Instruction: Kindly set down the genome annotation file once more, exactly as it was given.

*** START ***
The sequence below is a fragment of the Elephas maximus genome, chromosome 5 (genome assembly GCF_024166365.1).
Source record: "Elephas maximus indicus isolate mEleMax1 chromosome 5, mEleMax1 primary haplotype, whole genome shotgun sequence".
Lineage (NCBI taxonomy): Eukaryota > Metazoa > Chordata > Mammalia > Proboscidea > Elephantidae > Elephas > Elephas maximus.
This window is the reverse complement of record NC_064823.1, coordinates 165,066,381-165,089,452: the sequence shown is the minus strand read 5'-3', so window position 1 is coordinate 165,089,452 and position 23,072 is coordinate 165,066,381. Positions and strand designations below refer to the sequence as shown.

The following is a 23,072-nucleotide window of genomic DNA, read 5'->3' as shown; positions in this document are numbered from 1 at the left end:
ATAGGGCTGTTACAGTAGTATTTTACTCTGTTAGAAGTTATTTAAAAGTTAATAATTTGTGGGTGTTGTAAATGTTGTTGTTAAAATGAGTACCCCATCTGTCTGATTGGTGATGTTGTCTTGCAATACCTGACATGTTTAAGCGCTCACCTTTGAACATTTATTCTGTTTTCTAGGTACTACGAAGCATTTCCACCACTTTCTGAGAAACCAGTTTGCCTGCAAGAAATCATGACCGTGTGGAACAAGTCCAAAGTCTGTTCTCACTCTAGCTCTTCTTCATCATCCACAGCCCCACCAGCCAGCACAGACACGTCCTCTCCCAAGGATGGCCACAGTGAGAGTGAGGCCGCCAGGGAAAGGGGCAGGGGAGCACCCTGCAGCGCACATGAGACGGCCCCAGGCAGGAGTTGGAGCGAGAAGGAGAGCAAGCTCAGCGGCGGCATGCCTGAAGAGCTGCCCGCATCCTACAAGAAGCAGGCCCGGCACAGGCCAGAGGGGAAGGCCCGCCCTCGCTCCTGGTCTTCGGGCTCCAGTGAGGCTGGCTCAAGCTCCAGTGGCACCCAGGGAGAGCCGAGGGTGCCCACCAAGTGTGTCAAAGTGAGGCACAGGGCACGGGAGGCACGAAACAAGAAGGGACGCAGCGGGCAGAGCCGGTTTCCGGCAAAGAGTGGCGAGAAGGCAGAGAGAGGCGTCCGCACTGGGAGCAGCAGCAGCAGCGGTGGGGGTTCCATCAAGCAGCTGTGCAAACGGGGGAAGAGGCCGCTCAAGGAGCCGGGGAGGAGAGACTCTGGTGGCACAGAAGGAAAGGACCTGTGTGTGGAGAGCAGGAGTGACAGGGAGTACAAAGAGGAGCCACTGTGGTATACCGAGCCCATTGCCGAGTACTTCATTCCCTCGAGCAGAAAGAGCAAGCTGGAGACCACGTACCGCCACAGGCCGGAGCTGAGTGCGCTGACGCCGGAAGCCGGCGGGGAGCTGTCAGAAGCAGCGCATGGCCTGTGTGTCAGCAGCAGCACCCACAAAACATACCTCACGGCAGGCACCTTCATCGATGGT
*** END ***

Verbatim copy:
The sequence below is a fragment of the Elephas maximus genome, chromosome 5 (genome assembly GCF_024166365.1).
Source record: "Elephas maximus indicus isolate mEleMax1 chromosome 5, mEleMax1 primary haplotype, whole genome shotgun sequence".
Lineage (NCBI taxonomy): Eukaryota > Metazoa > Chordata > Mammalia > Proboscidea > Elephantidae > Elephas > Elephas maximus.
This window is the reverse complement of record NC_064823.1, coordinates 165,066,381-165,089,452: the sequence shown is the minus strand read 5'-3', so window position 1 is coordinate 165,089,452 and position 23,072 is coordinate 165,066,381. Positions and strand designations below refer to the sequence as shown.

The following is a 23,072-nucleotide window of genomic DNA, read 5'->3' as shown; positions in this document are numbered from 1 at the left end:
ATAGGGCTGTTACAGTAGTATTTTACTCTGTTAGAAGTTATTTAAAAGTTAATAATTTGTGGGTGTTGTAAATGTTGTTGTTAAAATGAGTACCCCATCTGTCTGATTGGTGATGTTGTCTTGCAATACCTGACATGTTTAAGCGCTCACCTTTGAACATTTATTCTGTTTTCTAGGTACTACGAAGCATTTCCACCACTTTCTGAGAAACCAGTTTGCCTGCAAGAAATCATGACCGTGTGGAACAAGTCCAAAGTCTGTTCTCACTCTAGCTCTTCTTCATCATCCACAGCCCCACCAGCCAGCACAGACACGTCCTCTCCCAAGGATGGCCACAGTGAGAGTGAGGCCGCCAGGGAAAGGGGCAGGGGAGCACCCTGCAGCGCACATGAGACGGCCCCAGGCAGGAGTTGGAGCGAGAAGGAGAGCAAGCTCAGCGGCGGCATGCCTGAAGAGCTGCCCGCATCCTACAAGAAGCAGGCCCGGCACAGGCCAGAGGGGAAGGCCCGCCCTCGCTCCTGGTCTTCGGGCTCCAGTGAGGCTGGCTCAAGCTCCAGTGGCACCCAGGGAGAGCCGAGGGTGCCCACCAAGTGTGTCAAAGTGAGGCACAGGGCACGGGAGGCACGAAACAAGAAGGGACGCAGCGGGCAGAGCCGGTTTCCGGCAAAGAGTGGCGAGAAGGCAGAGAGAGGCGTCCGCACTGGGAGCAGCAGCAGCAGCGGTGGGGGTTCCATCAAGCAGCTGTGCAAACGGGGGAAGAGGCCGCTCAAGGAGCCGGGGAGGAGAGACTCTGGTGGCACAGAAGGAAAGGACCTGTGTGTGGAGAGCAGGAGTGACAGGGAGTACAAAGAGGAGCCACTGTGGTATACCGAGCCCATTGCCGAGTACTTCATTCCCTCGAGCAGAAAGAGCAAGCTGGAGACCACGTACCGCCACAGGCCGGAGCTGAGTGCGCTGACGCCGGAAGCCGGCGGGGAGCTGTCAGAAGCAGCGCATGGCCTGTGTGTCAGCAGCAGCACCCACAAAACATACCTCACGGCAGGCACCTTCATCGATGGT